Header bidding is changing the industry and creating a new set of winners and losers.
After a dismal earnings call, Rubicon Project’s stock fell 32% and lost $200 million in value Wednesday.
Rubicon CEO Frank Addante said the company failed to respond quickly to the header bidding trend, sending its desktop revenue into decline. Although other parts of its business are under pressure, the stock’s fall was “primarily related to header bidding,” said Kerry Rice, senior equity analyst at Needham & Company.
Rubicon isn’t alone in seeing its position in jeopardy because of header bidding.
By allowing other players to bid programmatically before the ad server, header bidding is dismantling the hooks Rubicon created within Google’s DFP ad server to prioritize access. Google’s Ad Exchange must also pay more to win impressions. Criteo, once alone in header bidding, also faces more pricing pressure.
“We believe some high-value users may become more pricy as a result of these changes in auction pricing,” said Criteo CEO Eric Eichmann during his company’s earnings call on Wednesday.
Criteo, an early adopter to header bidding, relies on direct publisher deals for about 35% of its revenue. But header bidding awards the impression to the highest bidder, so smaller SSPs without strong publisher contracts can grab impressions that would have been reserved previously for big buyers like Criteo and Rubicon.
“Businesses that are built to purchase inventory at the lowest price points possible – basically all the cookie bombers – are getting squeezed out of inventory,” said Jonathan Mendez, CEO of Yieldbot. That category includes SSPs, DSPs and retargeters, he said.
Sources say Google’s comparatively slow growth in the “Google Network Member Websites” category – the category grew just 3% in Q2, while other segment revenues saw double-digit growth – likely reflects pressure from header bidding, as publishers using the tech have seen dramatic decreases in the amount of impressions that go to Google and its primary SSP, often Rubicon.
Google disputed that analysis. It said its programmatic business is on fire and seeing significant growth.
But on the ground, publishers and SSPs are seeing dramatic reallocations of inventory. “Publishers that had a 60% or 70% reliance on Google pre-header bidding have seen that cut in half,” noted Jason Fairchild, co-founder and CRO of OpenX.
Rubicon President Greg Raifman said both his company and Google are experiencing impression “leakage,” which he blamed on “smaller competitors” that saw an opening.
Those companies – not all of them small – include OpenX, AppNexus, Index Exchange, and Yieldbot, all of whom told AdExchanger their companies have grown because of header bidding. Yieldbot reported $35 million in funding Wednesday, and profitability as well.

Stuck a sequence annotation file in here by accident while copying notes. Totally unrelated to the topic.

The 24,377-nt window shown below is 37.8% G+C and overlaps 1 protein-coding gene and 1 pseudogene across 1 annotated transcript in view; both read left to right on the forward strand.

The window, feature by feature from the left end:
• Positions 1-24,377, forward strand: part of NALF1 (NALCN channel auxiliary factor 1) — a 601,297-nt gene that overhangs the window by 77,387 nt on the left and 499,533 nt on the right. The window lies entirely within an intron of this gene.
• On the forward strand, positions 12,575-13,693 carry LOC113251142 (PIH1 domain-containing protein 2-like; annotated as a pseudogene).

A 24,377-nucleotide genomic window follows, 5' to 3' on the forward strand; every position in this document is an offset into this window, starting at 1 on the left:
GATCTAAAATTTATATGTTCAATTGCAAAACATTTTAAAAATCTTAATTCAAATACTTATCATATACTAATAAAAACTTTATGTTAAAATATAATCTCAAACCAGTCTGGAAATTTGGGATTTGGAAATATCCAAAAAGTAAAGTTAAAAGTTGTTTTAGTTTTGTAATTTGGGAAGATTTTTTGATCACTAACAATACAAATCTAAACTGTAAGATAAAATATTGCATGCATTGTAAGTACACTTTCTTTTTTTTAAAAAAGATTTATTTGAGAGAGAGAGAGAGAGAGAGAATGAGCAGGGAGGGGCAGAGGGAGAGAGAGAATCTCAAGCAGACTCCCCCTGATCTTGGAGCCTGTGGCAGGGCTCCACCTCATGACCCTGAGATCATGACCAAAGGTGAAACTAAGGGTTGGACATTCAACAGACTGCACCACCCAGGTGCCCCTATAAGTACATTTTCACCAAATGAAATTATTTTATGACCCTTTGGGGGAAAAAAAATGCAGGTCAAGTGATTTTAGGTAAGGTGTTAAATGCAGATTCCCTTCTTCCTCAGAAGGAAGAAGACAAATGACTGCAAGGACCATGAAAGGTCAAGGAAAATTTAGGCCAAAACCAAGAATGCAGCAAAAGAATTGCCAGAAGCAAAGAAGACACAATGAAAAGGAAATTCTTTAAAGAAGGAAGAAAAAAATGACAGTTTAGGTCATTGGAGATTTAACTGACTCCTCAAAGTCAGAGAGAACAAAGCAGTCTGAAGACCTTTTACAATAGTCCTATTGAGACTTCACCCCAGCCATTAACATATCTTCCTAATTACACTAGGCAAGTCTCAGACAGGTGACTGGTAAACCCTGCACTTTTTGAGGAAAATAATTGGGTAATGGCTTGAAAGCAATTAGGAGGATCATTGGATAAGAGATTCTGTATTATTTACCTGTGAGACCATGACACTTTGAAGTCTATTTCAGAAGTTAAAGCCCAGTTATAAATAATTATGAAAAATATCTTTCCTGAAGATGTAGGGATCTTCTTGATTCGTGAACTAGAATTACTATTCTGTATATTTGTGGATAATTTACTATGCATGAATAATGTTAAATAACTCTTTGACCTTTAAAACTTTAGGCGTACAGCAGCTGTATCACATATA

OpenX said header bidding adoption grew 300% over the past year, and that it drove 80% of the company’s overall growth. “We don’t see headwinds. We see a strong industry current,” Fairchild said.
Index Exchange now derives 80% of its overall revenue from header bidding, according to CEO Andrew Casale, the result of a hard push into header bidding over the past couple of years. Rubicon Project reported 13% of its managed revenue came from header bidding in June, up from less than 1% in January.
And header bidding was an “important driver of growth in our publisher technology business,” according to Pat McCarthy, SVP of product for the publisher tech group AppNexus.
Rubicon is struggling while other SSPs are benefiting because of its business model. It initially signed premium publishers to 18-month contracts guaranteeing that Rubicon would see most of the publishers’ impressions. Competing SSPs would get leftovers in a waterfall-style setup.
Rubicon’s strong contracts and advantageous setup made it reluctant to switch to header bidding. “Rubicon was late to the header because they fundamentally didn’t want this to happen,” said one source speaking anonymously so as not to jeopardize their company’s relationship with Rubicon.
But as Ari Paparo, CEO of Beeswax, pointed out, “Any remaining stickiness of the SSP is diminished even further by this [header bidding] tech.”
Now that header bidding partners are picking off impressions before Rubicon gets to them, it has lost its privileged position.
The other SSPs overtaking incumbent Rubicon see this as a good thing because now the best price wins, publishers earn more and buyers get programmatic access to more impressions.
“A few years ago, it was a walled garden,” Fairchild said. “And it was a more binary type of ecosystem.” Before, companies like Rubicon with the best contract won. “Now the reality is many of us will share customers in an effort to drive competition for the customer."
Rubicon Project has said it’s playing catch-up with header bidding and plans to assume its rightful place at the end of the year. “Unfortunately that does not give investors any comfort,” Rice said. That’s one reason why the stock declined so much.
While Rubicon, Google and Criteo might adjust to this new order, the pie can only be cut in so many slices. That limit will likely lead to consolidation in the industry, as publishers settle on using five or so header tags, sources said.
With the rise of header bidding, SSPs may evolve so much they no longer resemble SSPs. To differentiate themselves, some may look to automating orders. OpenX and Rubicon Project are in that camp, for example.
Or SSPs may stop being SSPs. Casale projects that take rates will decline as SSPs look more like pipes and competition forces more fee transparency.
“I think the SSP is dead,” he said, “and every SSP is going to become an exchange.”